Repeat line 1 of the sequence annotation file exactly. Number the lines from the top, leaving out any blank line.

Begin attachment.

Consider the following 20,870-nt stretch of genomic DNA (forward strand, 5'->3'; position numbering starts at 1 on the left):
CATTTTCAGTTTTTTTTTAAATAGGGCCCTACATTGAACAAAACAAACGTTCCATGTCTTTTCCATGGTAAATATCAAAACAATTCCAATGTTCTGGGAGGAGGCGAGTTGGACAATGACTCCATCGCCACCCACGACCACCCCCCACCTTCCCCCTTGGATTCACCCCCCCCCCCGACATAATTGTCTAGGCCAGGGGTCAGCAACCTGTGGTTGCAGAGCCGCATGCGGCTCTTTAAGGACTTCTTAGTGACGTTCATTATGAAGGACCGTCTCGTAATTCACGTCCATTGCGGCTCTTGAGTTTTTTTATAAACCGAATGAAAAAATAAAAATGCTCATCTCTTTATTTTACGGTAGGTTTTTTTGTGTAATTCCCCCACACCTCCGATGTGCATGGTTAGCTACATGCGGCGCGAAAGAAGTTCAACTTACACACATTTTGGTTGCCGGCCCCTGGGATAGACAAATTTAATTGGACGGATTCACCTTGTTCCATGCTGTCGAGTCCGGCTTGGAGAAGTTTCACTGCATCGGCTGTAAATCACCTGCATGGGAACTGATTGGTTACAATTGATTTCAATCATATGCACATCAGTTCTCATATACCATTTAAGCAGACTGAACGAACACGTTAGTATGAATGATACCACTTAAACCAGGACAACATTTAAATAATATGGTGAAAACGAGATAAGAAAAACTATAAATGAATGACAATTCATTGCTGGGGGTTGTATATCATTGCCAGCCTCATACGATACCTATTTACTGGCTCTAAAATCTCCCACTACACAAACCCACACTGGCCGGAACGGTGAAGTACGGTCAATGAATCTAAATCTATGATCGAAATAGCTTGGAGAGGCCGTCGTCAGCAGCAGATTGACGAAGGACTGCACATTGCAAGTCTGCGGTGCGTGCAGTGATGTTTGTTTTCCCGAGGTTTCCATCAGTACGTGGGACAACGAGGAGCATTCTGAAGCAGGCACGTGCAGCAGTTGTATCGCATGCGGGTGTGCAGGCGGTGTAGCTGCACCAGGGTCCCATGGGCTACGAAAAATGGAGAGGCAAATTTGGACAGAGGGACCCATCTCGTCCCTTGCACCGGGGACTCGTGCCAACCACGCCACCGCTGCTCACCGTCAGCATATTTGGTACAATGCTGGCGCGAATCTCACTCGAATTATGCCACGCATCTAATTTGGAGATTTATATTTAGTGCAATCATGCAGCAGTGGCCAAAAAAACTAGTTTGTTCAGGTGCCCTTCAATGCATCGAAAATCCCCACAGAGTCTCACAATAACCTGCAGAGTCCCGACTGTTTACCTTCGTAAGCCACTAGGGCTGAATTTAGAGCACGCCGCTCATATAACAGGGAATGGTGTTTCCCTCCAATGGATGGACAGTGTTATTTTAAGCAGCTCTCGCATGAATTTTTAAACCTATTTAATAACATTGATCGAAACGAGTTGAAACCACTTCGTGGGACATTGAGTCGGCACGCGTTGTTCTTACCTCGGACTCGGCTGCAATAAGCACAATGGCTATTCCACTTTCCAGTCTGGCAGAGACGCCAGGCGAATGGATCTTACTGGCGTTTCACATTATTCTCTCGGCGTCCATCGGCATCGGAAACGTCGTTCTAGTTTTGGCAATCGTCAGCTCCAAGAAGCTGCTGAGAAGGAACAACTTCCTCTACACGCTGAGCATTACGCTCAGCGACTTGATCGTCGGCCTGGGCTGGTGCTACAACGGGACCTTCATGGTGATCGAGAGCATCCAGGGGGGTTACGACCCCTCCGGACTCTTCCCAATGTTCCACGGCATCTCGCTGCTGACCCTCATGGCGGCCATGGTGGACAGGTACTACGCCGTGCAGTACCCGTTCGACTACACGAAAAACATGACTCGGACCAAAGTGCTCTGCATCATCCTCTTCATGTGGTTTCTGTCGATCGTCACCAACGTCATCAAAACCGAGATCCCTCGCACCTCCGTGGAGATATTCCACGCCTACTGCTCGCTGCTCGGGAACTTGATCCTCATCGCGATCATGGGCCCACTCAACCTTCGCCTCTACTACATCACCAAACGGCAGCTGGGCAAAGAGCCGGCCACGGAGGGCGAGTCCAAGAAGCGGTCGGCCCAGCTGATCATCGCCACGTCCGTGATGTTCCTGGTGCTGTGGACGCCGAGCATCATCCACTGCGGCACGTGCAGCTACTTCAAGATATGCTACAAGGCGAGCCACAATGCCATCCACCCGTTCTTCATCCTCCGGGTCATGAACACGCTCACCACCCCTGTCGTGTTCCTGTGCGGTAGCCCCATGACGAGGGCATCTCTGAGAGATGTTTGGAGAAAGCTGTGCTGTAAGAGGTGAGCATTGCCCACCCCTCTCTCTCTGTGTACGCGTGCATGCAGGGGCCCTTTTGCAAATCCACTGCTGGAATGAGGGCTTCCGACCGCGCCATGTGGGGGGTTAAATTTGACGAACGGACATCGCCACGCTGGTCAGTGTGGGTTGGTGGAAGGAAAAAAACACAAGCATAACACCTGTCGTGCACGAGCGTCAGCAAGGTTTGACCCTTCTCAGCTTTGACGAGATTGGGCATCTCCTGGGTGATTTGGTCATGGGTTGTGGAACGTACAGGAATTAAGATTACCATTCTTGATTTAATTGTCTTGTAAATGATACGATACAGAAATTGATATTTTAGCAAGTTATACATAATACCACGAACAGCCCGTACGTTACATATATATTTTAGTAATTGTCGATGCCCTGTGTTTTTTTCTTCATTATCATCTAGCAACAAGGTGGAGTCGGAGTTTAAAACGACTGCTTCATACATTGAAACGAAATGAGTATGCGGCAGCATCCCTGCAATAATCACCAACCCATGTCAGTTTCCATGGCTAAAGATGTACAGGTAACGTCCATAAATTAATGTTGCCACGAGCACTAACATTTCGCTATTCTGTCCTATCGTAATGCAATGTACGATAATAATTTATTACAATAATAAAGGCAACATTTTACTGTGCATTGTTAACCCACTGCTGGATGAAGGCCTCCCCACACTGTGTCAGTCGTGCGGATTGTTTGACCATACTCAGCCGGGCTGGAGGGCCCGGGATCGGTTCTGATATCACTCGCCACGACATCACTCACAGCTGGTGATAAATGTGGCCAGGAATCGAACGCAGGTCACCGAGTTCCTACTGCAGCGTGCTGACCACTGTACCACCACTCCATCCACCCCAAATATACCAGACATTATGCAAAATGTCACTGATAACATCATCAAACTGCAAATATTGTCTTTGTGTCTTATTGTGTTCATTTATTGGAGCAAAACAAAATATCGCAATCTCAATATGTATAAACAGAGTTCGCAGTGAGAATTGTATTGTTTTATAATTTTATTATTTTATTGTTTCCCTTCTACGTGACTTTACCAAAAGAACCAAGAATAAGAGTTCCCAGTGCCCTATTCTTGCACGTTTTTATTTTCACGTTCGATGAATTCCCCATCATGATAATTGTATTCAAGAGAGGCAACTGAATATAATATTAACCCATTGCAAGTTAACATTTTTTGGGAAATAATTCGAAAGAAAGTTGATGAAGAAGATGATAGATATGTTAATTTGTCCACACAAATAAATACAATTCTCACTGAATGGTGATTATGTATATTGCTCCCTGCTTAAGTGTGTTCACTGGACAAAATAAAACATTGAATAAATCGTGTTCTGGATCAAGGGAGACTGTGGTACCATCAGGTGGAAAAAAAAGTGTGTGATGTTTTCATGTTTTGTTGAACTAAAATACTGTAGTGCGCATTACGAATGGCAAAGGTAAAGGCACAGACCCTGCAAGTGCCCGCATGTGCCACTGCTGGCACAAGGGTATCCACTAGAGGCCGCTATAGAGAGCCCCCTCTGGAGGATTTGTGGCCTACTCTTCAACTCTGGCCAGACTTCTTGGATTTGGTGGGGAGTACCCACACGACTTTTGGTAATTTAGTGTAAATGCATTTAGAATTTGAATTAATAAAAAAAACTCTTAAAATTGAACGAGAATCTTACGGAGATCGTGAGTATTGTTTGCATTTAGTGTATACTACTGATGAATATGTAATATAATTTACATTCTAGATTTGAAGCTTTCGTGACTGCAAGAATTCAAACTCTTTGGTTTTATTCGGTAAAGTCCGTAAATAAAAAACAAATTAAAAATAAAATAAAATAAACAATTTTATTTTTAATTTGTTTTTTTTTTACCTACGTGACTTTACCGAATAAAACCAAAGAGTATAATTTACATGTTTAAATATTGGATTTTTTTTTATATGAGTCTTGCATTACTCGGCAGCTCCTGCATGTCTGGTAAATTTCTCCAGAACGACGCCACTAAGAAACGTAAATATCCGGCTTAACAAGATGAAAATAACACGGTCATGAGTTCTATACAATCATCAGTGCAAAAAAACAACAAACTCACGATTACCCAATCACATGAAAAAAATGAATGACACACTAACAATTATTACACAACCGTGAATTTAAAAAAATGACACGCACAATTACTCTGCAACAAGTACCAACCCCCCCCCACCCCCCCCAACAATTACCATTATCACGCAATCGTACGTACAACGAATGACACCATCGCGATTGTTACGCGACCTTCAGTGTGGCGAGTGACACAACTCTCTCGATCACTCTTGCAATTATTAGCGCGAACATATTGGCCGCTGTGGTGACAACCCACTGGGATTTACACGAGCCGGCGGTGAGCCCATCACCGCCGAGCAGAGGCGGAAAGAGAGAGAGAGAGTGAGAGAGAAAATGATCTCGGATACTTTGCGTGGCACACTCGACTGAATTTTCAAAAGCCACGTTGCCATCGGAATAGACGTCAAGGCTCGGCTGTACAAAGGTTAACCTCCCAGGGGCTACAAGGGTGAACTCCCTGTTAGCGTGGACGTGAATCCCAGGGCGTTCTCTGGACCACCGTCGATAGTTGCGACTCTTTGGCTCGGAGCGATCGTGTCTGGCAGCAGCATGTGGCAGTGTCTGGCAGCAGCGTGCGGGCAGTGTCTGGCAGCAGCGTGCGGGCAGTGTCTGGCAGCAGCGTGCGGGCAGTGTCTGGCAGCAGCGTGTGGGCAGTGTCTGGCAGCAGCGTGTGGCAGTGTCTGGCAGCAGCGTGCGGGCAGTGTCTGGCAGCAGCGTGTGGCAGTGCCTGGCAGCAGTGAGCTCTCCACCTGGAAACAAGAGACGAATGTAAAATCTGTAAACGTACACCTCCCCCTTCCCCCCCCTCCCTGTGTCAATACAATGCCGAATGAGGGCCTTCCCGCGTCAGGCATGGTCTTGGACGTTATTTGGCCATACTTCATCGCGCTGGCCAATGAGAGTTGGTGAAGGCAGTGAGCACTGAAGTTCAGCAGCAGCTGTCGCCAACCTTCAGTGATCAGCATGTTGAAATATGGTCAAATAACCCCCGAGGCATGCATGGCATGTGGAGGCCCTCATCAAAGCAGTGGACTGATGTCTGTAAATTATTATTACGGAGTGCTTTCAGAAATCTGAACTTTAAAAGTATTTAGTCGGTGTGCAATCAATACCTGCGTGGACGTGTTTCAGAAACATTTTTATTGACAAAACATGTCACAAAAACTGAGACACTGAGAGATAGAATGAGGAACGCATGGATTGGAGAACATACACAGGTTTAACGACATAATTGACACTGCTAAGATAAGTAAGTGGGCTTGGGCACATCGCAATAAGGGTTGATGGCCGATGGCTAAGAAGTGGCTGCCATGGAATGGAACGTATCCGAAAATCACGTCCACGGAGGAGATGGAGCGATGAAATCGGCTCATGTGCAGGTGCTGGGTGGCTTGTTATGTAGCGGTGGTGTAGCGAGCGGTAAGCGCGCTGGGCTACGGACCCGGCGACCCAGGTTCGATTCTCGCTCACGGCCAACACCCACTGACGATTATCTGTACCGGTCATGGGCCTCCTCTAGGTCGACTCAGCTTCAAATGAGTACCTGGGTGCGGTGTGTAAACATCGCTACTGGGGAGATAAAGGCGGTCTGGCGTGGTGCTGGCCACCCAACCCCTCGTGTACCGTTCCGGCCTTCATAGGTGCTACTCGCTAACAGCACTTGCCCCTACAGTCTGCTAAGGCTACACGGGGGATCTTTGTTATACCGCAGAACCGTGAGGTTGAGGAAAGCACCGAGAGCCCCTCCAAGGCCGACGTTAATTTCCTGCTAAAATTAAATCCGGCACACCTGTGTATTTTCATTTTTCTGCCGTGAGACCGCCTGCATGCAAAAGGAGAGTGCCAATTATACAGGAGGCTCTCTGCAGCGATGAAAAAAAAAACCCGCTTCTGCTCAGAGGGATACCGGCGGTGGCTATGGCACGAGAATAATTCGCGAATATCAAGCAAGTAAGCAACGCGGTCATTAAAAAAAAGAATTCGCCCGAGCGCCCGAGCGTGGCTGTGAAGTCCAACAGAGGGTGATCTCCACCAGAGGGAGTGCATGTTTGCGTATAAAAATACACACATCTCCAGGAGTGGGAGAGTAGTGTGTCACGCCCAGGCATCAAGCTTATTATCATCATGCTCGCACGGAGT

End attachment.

Consider the following 20,870-nt stretch of genomic DNA (forward strand, 5'->3'; position numbering starts at 1 on the left):